The quintessential novel of the Lost Generation, The Sun Also Rises is one of Ernest Hemingway’s masterpieces and a classic example of his spare but powerful writing style. A poignant look at the disillusionment and angst of the post-World War I generation, the novel introduces two of Hemingway’s most unforgettable characters: Jake Barnes and Lady Brett Ashley. The story follows the flamboyant Brett and the hapless Jake as they journey from the wild nightlife of 1920s Paris to the brutal bullfighting rings of Spain with a motley group of expatriates. It is an age of moral bankruptcy, spiritual dissolution, unrealized love, and vanishing illusions. First published in 1926, The Sun Also Rises helped to establish Hemingway as one of the greatest writers of the twentieth century.
**A Wall Street Journal and Booklist Best Mystery of 2012
A Best Science Fiction Book of 2012 — The Guardian
GeekDad's Best Adult Fiction of 2012 — Wired.com
Finalist for the Los Angeles Times Book Prize and the Arthur C. Clarke Award
A rollicking romp of a spy thriller from the acclaimed author of The Gone-Away World.
Joe Spork fixes clocks. He has turned his back on his father’s legacy as one of London’s flashiest and most powerful gangsters and aims to live a quiet life. Edie Banister retired long ago from her career as a British secret agent. She spends her days with a cantankerous old pug for company. That is, until Joe repairs a particularly unusual clockwork mechanism, inadvertently triggering a 1950s doomsday machine. His once-quiet life is suddenly overrun by mad monks who worship John Ruskin, psychopathic serial killers, mad geniuses and dastardly villains. On the upside, he catches the eye of bright and brassy Polly, a woman with enough smarts to get anyone out of a sticky situation. In order to save the world and defeat the nefarious forces threatening it, Joe must help Edie complete a mission she abandoned years ago, and he must summon the courage to pick up his father’s old gun and join the fight.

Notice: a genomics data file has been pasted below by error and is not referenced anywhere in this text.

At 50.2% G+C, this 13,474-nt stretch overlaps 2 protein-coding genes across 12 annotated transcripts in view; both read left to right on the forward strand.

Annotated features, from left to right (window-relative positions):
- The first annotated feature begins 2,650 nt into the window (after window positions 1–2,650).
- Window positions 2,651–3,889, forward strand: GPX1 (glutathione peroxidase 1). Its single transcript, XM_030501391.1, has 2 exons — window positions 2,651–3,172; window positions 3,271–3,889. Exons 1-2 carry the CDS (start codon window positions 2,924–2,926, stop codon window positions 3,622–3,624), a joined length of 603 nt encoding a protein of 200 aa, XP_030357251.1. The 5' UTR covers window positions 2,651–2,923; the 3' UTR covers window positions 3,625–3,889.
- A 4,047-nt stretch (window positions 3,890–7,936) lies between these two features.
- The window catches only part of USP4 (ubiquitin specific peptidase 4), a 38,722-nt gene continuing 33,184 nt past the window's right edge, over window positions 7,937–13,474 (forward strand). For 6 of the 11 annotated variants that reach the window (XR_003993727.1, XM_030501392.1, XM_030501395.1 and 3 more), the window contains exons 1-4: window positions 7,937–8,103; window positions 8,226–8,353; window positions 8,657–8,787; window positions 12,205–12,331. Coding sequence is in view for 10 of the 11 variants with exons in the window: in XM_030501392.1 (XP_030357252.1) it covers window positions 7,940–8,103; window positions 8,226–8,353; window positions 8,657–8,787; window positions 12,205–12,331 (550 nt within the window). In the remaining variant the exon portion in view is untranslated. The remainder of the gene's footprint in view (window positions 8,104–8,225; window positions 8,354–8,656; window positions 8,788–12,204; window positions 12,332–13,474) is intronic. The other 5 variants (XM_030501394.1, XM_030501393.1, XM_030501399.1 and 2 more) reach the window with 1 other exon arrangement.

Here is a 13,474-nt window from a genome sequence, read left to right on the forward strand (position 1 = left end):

A story of the transcendent power of love in wartime, A Constellation of Vital Phenomena is a work of sweeping breadth, profound compassion, and lasting significance.
Two doctors risk everything to save the life of a hunted child in this majestic debut about love, loss, and the unexpected ties that bind us together. “On the morning after the Feds burned down her house and took her father, Havaa woke from dreams of sea anemones.” Havaa, eight years old, hides in the woods and watches the blaze until her neighbor, Akhmed, discovers her sitting in the snow. Akhmed knows getting involved means risking his life, and there is no safe place to hide a child in a village where informers will do anything for a loaf of bread, but for reasons of his own, he sneaks her through the forest to the one place he thinks she might be safe: an abandoned hospital where the sole remaining doctor, Sonja Rabina, treats the wounded. Though Sonja protests that her hospital is not an orphanage, Akhmed convinces her to keep Havaa for a trial, and over the course of five extraordinary days, Sonja’s world will shift on its axis and reveal the intricate pattern of connections that weaves together the pasts of these three unlikely companions and unexpectedly decides their fate.